The gardener’s guide to ordering fruit trees
It’s not too early to start planning for a backyard orchard.
It’s a new year and gardeners are already well into planning for the 2013 season. For those who plan to start a backyard orchard, here are some tips for smart gardeners.
Priority number one is to place your order as early as possible. Those who order early generally receive the best selection, especially if you are looking for something new. Order trees that are grafted onto dwarfing rootstocks. Examples include M 9 and Bud 9 for apples and Gisela 5 for sweet cherries. Since numerous rootstocks are available on the market, consult your local Michigan State University Extension fruit expert for recommendations.
Dwarf rootstocks are recommended because they produce a smaller tree and will be easier to manage. Dwarf trees require less pruning time per tree, are safer to pick from due to their lower height and should require less pesticides per tree.
Another way to reduce the need for certain pesticide applications is by selecting cultivars that are less disease prone. Trees can be selected that are somewhat resistant or tolerant to diseases such as fire blight, apple scab, cherry leafspot, bacterial canker and others. Reducing fungicide applications will reduce your costs in producing the fruit as well as limiting your exposure to the pesticides. Your local Extension fruit specialist can also recommend cultivars that will require less spraying.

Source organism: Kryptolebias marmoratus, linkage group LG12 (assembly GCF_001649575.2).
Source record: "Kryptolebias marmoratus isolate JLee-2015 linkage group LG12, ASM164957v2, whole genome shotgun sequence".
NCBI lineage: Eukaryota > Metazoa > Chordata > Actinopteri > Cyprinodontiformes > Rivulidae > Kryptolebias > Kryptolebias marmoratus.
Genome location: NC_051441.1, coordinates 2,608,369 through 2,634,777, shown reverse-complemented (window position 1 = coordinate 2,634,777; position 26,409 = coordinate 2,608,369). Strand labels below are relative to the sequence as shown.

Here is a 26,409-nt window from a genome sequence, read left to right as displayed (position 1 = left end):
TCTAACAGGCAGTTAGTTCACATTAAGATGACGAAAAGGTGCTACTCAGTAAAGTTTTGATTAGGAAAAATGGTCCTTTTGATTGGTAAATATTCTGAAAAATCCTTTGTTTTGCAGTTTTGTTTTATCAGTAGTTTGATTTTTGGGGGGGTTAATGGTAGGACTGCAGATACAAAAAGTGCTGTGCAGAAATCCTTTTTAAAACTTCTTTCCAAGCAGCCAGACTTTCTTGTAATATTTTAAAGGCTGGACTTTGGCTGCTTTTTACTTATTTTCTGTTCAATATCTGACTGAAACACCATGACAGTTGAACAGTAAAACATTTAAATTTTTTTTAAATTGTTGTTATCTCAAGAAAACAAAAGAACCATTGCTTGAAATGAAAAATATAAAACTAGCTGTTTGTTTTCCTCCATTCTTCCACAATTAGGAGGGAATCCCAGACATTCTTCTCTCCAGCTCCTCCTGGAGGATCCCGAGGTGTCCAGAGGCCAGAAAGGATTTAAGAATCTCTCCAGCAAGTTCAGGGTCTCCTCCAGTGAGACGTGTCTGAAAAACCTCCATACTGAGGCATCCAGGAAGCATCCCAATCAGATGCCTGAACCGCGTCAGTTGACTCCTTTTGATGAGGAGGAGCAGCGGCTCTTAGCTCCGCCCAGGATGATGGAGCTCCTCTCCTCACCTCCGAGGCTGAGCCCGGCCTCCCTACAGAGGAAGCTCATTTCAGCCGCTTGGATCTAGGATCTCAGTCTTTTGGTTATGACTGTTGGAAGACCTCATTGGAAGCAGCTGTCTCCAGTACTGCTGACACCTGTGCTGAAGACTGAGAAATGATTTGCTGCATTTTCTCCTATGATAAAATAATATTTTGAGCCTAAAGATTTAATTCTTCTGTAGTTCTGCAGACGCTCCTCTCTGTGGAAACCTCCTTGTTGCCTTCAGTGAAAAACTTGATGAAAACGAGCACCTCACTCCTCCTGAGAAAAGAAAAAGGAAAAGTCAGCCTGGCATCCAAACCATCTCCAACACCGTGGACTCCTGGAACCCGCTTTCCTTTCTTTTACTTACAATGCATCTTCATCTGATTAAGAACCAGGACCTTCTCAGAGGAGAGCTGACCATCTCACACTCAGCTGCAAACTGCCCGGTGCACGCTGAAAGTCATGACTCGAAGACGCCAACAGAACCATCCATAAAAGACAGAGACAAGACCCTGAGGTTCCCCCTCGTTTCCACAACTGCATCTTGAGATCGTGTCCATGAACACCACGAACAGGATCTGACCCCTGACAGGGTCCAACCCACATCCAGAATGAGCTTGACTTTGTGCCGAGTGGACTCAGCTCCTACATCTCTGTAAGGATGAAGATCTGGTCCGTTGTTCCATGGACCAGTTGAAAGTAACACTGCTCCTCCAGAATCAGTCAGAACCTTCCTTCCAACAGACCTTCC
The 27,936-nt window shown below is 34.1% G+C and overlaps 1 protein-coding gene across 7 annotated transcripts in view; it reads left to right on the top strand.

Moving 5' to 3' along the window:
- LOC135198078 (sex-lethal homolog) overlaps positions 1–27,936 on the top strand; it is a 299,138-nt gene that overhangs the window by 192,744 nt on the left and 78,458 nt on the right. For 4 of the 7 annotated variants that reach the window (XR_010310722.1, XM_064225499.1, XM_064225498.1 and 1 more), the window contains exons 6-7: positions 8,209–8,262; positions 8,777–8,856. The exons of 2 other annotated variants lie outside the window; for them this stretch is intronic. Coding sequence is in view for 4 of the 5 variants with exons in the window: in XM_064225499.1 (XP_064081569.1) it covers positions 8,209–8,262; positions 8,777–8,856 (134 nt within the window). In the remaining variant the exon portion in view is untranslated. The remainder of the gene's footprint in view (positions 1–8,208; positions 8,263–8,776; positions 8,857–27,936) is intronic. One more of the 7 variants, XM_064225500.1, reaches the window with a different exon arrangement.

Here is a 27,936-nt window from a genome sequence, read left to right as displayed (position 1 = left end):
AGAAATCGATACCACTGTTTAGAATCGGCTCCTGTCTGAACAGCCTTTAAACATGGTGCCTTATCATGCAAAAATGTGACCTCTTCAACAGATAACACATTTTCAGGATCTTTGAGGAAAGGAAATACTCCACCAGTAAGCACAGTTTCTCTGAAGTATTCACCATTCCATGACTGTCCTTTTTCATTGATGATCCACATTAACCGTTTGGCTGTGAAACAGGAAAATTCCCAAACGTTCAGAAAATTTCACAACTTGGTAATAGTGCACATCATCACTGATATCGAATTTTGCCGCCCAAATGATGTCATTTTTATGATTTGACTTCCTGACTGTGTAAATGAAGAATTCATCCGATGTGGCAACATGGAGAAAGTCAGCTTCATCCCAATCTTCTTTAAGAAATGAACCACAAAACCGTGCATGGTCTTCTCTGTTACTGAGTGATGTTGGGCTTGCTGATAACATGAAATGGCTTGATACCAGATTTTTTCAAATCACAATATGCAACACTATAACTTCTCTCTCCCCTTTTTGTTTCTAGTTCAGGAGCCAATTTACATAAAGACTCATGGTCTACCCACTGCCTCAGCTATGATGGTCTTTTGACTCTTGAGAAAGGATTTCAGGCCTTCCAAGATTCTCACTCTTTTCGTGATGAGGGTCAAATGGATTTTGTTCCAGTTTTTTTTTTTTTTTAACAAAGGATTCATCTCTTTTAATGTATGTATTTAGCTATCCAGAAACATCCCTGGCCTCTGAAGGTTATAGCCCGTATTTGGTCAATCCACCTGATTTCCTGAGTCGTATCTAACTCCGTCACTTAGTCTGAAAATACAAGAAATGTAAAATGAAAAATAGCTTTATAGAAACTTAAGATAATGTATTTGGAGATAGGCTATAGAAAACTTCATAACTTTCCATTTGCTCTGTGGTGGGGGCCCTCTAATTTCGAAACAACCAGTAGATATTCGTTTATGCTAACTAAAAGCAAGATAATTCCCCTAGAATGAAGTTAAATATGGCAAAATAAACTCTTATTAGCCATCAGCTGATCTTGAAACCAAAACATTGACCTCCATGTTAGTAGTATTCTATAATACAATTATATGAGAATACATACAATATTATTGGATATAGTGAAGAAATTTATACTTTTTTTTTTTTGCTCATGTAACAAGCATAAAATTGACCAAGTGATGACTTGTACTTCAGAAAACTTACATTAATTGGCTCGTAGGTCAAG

It is also important to select trees with rootstocks that are adapted to the soils and growing conditions in Michigan. This is another area where the Extension fruit specialist can be helpful. Plants growing on rootstocks not adapted to the soil may not grow vigorously and may be more prone to pest problems.
When selecting cultivars to grow, choose one that fits your needs and skill level. If you are planting for the first time, Honeycrisp may not be a good choice from a management standpoint. Honeycrisp is more difficult to grow and store than many other cultivars. Do some research to determine what is best to grow in your area. Some of the criteria to consider for selecting cultivars include intended use (processing versus fresh), flavor, storage life, pest resistance, ripening date, cling or freestone seeds (for peaches and nectarines), resistance to cracking (cherries), pollination requirements, etc.
There are many nurseries that sell fruit trees. Companies will be more than happy to send you a free catalog filled with beautiful pictures of fruits. Everything looks so tempting, but you need to be a wise shopper. Compare prices and read everything about what you are getting such as the size of the tree. I like to buy from companies that specialize in the fruits I am interested in purchasing. Generally, there will be a greater selection at a lower price than general garden catalogs. Some catalogs have the option of purchasing semi-dwarf or dwarf trees. Read the information on how large the semi-dwarf will grow. Some semi-dwarf apples can reach 80 percent of a standard apple tree, which can exceed 40 feet.
Other extra charges that may influence your decision include broken bundle charges. This charge is levied when you purchase below the minimum number of a certain cultivar. This charge is usually found in commercial grower catalogs. Some trees may be patented and a royalty charge is added per tree. Compare shipping costs and try to buy from nurseries that are in a similar climate. I purchase the largest trees offered in the catalog. They are well -branched and tend to yield earlier.
Once you have decided to become a backyard orchardist, you can watch a variety of short videos on how to care for your trees.